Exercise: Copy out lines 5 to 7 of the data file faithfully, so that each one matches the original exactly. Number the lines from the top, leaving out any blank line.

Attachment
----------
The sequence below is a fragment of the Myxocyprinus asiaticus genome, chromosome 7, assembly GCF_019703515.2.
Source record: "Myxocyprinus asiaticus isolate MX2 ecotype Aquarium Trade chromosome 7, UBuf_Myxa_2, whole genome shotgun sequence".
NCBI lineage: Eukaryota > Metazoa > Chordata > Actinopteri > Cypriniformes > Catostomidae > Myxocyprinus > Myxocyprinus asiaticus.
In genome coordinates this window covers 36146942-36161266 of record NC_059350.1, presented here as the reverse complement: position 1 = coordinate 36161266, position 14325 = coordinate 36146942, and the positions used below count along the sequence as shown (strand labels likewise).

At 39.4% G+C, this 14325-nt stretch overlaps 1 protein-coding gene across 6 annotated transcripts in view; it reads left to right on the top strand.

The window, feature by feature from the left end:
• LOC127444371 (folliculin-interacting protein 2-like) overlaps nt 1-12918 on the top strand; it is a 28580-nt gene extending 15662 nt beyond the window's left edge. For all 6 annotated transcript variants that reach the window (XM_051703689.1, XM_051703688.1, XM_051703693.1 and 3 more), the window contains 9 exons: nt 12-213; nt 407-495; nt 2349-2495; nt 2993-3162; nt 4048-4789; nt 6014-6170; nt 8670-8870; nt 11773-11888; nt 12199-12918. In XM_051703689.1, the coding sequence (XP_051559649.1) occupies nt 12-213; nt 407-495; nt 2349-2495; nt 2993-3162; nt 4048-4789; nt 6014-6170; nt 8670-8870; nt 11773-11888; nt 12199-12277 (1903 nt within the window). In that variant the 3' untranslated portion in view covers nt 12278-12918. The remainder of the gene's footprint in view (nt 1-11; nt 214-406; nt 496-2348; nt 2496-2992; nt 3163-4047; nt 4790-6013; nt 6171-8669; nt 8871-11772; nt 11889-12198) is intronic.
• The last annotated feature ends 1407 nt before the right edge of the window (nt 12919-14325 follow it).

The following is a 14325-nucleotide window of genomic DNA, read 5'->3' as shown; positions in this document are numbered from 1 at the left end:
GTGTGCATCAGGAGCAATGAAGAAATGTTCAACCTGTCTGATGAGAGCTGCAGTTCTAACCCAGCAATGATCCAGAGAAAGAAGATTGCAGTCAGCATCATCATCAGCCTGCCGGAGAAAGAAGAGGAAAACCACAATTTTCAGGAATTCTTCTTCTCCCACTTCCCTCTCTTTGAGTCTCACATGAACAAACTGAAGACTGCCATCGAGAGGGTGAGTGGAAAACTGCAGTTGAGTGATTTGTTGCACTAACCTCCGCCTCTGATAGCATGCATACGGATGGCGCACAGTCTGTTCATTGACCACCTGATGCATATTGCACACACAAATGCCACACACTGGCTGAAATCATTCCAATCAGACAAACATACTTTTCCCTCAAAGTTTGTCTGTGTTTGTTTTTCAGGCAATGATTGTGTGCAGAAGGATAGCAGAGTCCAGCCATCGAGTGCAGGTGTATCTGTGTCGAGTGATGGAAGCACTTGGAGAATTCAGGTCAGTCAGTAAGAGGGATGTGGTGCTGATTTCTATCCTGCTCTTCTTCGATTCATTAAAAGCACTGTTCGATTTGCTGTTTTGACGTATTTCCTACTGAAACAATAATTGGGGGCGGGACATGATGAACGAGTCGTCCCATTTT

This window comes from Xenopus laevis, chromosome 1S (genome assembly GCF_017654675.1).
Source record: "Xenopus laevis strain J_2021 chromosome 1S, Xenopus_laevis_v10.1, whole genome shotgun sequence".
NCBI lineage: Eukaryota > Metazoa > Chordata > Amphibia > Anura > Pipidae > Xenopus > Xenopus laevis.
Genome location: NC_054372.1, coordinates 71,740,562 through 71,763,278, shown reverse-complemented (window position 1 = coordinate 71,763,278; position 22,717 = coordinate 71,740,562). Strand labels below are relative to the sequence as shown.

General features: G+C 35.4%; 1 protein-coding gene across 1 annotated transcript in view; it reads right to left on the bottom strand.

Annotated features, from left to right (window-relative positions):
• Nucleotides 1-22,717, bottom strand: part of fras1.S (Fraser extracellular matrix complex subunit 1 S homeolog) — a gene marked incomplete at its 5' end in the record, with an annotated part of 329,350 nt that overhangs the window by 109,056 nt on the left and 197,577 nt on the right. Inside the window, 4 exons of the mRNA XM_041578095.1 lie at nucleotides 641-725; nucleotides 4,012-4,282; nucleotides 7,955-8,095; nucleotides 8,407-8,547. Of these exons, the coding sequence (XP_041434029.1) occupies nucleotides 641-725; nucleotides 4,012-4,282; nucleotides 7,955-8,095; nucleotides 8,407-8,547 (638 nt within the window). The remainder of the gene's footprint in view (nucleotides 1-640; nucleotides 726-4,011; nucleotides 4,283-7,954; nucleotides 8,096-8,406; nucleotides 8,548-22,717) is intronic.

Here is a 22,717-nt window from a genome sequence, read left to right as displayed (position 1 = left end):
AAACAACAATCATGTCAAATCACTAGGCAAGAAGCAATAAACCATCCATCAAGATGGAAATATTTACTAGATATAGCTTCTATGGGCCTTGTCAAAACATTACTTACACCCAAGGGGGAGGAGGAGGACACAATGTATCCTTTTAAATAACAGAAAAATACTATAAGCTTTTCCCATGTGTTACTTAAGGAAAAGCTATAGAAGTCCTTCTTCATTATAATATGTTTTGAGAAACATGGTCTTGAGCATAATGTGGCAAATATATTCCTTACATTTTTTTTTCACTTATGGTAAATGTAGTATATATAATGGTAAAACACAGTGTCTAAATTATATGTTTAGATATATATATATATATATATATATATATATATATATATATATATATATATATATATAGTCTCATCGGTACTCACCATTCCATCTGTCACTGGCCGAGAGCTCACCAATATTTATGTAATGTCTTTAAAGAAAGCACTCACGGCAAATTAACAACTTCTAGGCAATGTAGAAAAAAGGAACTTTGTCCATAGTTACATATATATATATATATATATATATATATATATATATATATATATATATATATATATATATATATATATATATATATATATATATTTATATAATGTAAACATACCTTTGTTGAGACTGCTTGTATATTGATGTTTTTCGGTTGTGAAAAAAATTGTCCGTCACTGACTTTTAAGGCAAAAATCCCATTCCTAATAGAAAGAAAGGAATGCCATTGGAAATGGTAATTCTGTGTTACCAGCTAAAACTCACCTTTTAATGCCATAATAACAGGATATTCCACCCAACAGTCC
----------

At 39.4% G+C, this 14325-nt stretch overlaps 1 protein-coding gene across 6 annotated transcripts in view; it reads left to right on the top strand.

The window, feature by feature from the left end:
• LOC127444371 (folliculin-interacting protein 2-like) overlaps nt 1-12918 on the top strand; it is a 28580-nt gene extending 15662 nt beyond the window's left edge. For all 6 annotated transcript variants that reach the window (XM_051703689.1, XM_051703688.1, XM_051703693.1 and 3 more), the window contains 9 exons: nt 12-213; nt 407-495; nt 2349-2495; nt 2993-3162; nt 4048-4789; nt 6014-6170; nt 8670-8870; nt 11773-11888; nt 12199-12918. In XM_051703689.1, the coding sequence (XP_051559649.1) occupies nt 12-213; nt 407-495; nt 2349-2495; nt 2993-3162; nt 4048-4789; nt 6014-6170; nt 8670-8870; nt 11773-11888; nt 12199-12277 (1903 nt within the window). In that variant the 3' untranslated portion in view covers nt 12278-12918. The remainder of the gene's footprint in view (nt 1-11; nt 214-406; nt 496-2348; nt 2496-2992; nt 3163-4047; nt 4790-6013; nt 6171-8669; nt 8871-11772; nt 11889-12198) is intronic.